With the support and leadership of Senator Kevin Parker, The Campaign To End Coercive Control In New York State has introduced the first Coercive Control bill in the USA — Bill Number S5306.
WHAT IS COERCIVE CONTROL
According to the New York State Office for the Prevention of Domestic Violence:
“Domestic violence comprises a range of behaviors beyond physical and emotional abuse. Abusers often use violence, intimidation, degradation and isolation to deprive victims of their rights to physical security, dignity and respect. Evan Stark has been encouraging the use of “coercive control” to describe a course of oppressive behavior grounded in gender-based privilege. While all forms of abuse are about power and control, coercive control is a strategic form of ongoing oppression and terrorism that invades all arenas of women’s activity by limiting access to money and other basic resources. In addition, few elements of coercive control are currently considered criminal, or are only crimes when committed against strangers, which further complicates this issue within the context of domestic violence.”
We are campaigning for domestic violence laws to be strengthened and modernized in New York and throughout the country to reflect the reality of domestic abuse in all its guises and better protect women and girls. We are a group of survivors, campaigners, activists and experts. We know this will save lives and money.
Prior to the pioneering coercive control law in England and Wales, only 3 out of every 100 men reported for domestic violence were convicted and almost none were jailed (Aronson Fontes and Stark 2017). Abusers reported for 50 or more offences were no more likely to be punished than those who committed a single offence (Aronson Fontes and Stark 2017). The same injustices occur in the USA with the same victims and perpetrators repeatedly reporting to Police and other front-line professionals. Many blame the victims for “staying” rather than focusing on the abuser and their abusive behaviour. Most wait for an assault with clear evidence before acting and the police and court system continue to trivialise and minimise the abuse.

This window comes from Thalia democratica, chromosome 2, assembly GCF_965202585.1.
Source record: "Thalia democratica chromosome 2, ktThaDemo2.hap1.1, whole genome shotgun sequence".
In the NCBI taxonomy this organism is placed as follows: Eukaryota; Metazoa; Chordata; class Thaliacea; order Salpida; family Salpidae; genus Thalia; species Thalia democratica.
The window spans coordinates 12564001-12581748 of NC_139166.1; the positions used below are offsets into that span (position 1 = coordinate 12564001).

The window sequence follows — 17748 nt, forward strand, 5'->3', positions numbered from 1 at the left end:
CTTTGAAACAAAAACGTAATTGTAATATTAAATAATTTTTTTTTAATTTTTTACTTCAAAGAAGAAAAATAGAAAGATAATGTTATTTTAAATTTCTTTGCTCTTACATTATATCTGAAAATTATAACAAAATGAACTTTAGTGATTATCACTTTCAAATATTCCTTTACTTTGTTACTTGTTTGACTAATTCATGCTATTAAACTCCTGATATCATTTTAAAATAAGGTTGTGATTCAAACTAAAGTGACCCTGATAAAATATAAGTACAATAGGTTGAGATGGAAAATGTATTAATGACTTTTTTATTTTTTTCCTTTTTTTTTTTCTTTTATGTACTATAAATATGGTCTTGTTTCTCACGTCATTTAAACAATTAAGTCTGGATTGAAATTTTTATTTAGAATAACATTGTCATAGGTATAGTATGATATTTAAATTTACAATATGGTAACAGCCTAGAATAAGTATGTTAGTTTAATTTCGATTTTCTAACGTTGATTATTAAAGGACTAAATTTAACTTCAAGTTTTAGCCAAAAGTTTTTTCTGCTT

THE BOTTOM LINE?
Despite all the resources allocated to domestic violence, most professionals do not understand coercive control and as a consequence US victims and their children remain unsafe and at risk because their abusive partners are not held accountable.
THE FACTS AND EVIDENCE
Between 2000-2006, 3200 American soldiers were killed in combat. During that same period, more than three times as many women died at the hands of their husbands and boyfriends (Rachel Louise Snyder 2019)
- One woman is murdered every 16 hours in the US by a current or former partner.
- Some of the most dangerous cases happen when domestic violence, stalking and coercive control co-occur.
- These ‘murders in slow motion’ are preventable. Early identification and intervention is vital to saving lives and saving money.
THE MOST DANGEROUS PLACE FOR A WOMAN AND CHILDREN IS THE HOME.
Currently, domestic violence laws focus on and respond to individual incidents according to the level of physical harm. Consequently, coercive control, where frequent low-level violence is accompanied by the other tactics, has no legal standing. Few elements of coercive control are currently considered criminal, or are only crimes when committed against strangers.
WAKE UP CALL: COERCIVE CONTROL SIGNIFICANTLY CORRELATES WITH MURDER
The domestic homicide rate has doubled in New York. Most of these cases, if not all, are coercive control cases. Many women do not report as they know there is little point and when they do 95% of the reported cases have no injury, and so they are treated as low level (Stark 2017). A prosecution or conviction are rare, and plea bargaining commonplace.
We must look beyond the bruises. Domestic violence is not just about assault. The cumulative effect of 1000 cuts is devastating. Many women do not report until the behaviour has escalated and there may be injuries. For many this is too late.
Criminalizing these forms of intimate partner violence would send a powerful signal and give victims confidence to come forward earlier, leading to early intervention and prevention.
To support this historic bill that will save lives, please contact your State Senator and tell them to join Senator Parker as a co-sponsor. Find your State Senator contact information here.